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Sharing a Challenging Journey

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Winsor Music’s “My Journey to America” features the in-person world premiere of the title work by Afghan composer Milad Yousufi. His mentor, the Grammy-nominated concert pianist Simone Dinnerstein, will be playing in three other pieces on Sat., May 14th (7 pm) and Sun., May 15th (4 pm) at St. Paul’s Episcopal Church, 15 St. Paul Street in Brookline, Mass. BMInt spoke with Winsor’s co-Artistic Director Rane Moore and pianist Simone Dinnerstein.

FLE: Why is this concert special for Winsor Music?

This concert is special not only because we are featuring the incredible pianist Simone Dinnerstein, but also because the programming and guests beautifully embody Winsor Music’s ideals: mentorship, service, musical excellence, healing through music.

RM: How did you first connect with Simone?

Simone, who is one of the most acclaimed interpreters of Bach in her generation, originally contacted Winsor Music after hearing our Founder and Director Emeritus Peggy Pearson’s recordings of Bach with Lorraine Hunt Lieberson.

Simone, you’re making two appearances this month—one at Emmanuel Music Bach Symposium, one at Winsor this weekend, and then again at Emmanuel in June.

SD: It’s strange how these things happen. Some years I play a lot in Boston, some years I don’t. This time it’s just a happy accident. After the Bach Symposium on May 13th, and Winsor on the 14th and 15th, I’m coming back on June 4th with two Bach, concertos, and an arrangement of Chorale Prelude that Philip Lasser arranged for piano and strings.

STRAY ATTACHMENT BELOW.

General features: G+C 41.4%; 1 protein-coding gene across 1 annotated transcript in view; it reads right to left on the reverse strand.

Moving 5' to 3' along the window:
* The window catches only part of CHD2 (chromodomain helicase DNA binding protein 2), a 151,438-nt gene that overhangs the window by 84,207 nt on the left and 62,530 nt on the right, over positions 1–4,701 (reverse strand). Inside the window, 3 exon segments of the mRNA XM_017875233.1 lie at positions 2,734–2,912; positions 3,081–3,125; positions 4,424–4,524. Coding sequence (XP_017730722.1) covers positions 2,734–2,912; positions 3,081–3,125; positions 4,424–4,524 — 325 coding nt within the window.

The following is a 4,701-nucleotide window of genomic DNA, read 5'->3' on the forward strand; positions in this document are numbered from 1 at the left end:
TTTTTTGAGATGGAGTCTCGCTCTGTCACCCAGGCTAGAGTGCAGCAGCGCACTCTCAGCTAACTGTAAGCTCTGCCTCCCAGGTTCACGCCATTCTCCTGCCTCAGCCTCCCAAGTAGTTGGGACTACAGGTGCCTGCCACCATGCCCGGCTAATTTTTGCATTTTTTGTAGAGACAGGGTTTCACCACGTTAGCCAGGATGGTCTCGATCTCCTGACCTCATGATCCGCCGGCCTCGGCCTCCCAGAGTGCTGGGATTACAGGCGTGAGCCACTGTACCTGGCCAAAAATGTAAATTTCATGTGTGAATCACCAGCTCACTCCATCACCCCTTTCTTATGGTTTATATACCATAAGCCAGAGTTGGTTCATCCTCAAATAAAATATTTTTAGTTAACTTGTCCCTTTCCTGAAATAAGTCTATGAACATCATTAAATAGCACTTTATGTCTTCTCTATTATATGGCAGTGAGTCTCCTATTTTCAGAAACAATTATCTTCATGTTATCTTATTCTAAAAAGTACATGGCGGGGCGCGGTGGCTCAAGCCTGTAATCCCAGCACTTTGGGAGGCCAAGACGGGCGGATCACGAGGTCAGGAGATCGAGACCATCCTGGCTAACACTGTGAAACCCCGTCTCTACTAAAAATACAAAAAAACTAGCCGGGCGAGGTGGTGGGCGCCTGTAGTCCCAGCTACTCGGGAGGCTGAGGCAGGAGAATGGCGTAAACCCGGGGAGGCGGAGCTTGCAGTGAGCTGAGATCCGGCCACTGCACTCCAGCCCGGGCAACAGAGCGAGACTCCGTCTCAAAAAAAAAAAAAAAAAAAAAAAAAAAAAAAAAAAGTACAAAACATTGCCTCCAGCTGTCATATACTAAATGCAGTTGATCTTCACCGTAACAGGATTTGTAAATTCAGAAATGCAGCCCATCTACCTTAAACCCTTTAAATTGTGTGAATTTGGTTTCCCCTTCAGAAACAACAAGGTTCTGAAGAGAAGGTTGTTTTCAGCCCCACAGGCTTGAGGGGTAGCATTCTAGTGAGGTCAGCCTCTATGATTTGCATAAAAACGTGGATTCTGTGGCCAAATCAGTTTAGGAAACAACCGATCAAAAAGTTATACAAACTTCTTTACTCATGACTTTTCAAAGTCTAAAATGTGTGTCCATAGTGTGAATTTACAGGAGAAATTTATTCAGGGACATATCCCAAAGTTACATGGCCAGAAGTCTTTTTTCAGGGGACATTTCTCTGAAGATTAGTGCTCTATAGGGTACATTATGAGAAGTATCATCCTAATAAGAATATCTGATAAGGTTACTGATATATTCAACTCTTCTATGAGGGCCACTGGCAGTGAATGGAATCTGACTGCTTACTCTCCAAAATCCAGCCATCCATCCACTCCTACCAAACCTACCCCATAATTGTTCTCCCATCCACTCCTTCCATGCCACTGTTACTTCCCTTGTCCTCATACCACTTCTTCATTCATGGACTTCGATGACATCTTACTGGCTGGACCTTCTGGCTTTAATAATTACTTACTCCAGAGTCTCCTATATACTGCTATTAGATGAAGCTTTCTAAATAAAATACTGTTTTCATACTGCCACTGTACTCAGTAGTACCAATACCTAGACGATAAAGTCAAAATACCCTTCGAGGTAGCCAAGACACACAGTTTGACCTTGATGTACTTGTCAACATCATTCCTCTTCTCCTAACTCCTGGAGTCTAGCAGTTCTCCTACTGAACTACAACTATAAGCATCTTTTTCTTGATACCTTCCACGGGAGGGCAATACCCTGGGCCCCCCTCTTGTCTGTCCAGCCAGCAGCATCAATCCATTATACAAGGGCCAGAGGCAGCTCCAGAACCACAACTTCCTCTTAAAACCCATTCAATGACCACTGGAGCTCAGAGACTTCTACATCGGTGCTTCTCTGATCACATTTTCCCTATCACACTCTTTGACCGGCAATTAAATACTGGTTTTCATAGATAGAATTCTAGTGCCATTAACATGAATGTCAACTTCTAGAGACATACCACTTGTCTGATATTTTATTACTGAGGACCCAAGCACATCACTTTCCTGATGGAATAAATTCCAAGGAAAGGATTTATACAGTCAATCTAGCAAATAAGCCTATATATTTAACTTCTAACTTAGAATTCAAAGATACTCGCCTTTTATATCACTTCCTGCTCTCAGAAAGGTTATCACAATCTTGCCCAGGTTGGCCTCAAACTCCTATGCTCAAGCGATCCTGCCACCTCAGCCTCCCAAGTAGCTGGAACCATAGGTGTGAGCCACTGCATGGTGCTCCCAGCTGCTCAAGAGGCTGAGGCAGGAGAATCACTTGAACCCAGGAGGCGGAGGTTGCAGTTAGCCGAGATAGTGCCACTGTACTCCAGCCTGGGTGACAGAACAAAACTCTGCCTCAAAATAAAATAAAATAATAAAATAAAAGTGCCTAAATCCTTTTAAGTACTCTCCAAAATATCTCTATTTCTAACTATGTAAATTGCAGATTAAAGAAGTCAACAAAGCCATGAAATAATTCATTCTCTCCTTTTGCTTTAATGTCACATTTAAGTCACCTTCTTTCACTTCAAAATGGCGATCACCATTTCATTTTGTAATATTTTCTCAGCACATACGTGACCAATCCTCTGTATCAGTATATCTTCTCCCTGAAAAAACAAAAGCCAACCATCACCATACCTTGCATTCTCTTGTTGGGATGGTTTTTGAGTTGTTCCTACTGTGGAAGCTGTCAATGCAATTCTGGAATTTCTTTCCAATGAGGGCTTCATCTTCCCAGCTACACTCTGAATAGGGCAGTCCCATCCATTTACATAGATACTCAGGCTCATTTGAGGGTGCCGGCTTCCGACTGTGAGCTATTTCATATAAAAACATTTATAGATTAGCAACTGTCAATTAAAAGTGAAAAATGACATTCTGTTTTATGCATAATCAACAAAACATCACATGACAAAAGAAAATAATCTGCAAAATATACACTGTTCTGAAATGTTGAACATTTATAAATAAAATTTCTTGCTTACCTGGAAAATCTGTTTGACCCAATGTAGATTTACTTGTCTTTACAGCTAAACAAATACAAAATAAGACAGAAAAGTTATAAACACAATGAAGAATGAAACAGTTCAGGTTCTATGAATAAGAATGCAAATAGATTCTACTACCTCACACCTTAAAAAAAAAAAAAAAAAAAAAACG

Tell us about your history with Winsor Music

I think I performed with them either 2019 or the very beginning of 2020. after I wrote a fan letter to Peggy Pearson, because one of my very favorite recordings is the one that she made with Lorraine Hunt Lieberson and Emmanuel Music of the Bach Cantata, Ich habe genug. I loved that recording listened to it for years and I’ve always really loved Peggy’s playing on it. And so, finally, I thought, I’m just going to write to her and thank her and tell her how much I love that recording.

I didn’t know her at all. And so I looked her up and found that she was listed as having run Winsor Music. So I sent my letter care of them and then I heard back from Gabby Diaz, Rane Moore and Peggy. They asked, “How about coming and play with us? “

I didn’t expect that at all. So actually there is a kind of funny connection between these two concerts given the fact now that I am only associated with Winsor Music because of having written about a recording with Emmanuel. Interesting!

Rane, how did you learn about Milad Yousufi?

RM: Over dinner one night with Simone, while she was here for the 2019 concert, she mentioned a wonderful composer who was a piano student of hers in New York. She was speaking about was Milad.

She told us about his fascinating and moving story growing up under Taliban rule where music was prohibited; how he drew piano keys and would pretend to play on paper on his kitchen table. Milad’s neighbors buried a piano in their backyard, and when things sort of cleared up a little bit and music was allowed again, they dug it up and he learned to play on that instrument. He’s a multi-instrumentalist and a visual artist – a very talented guy.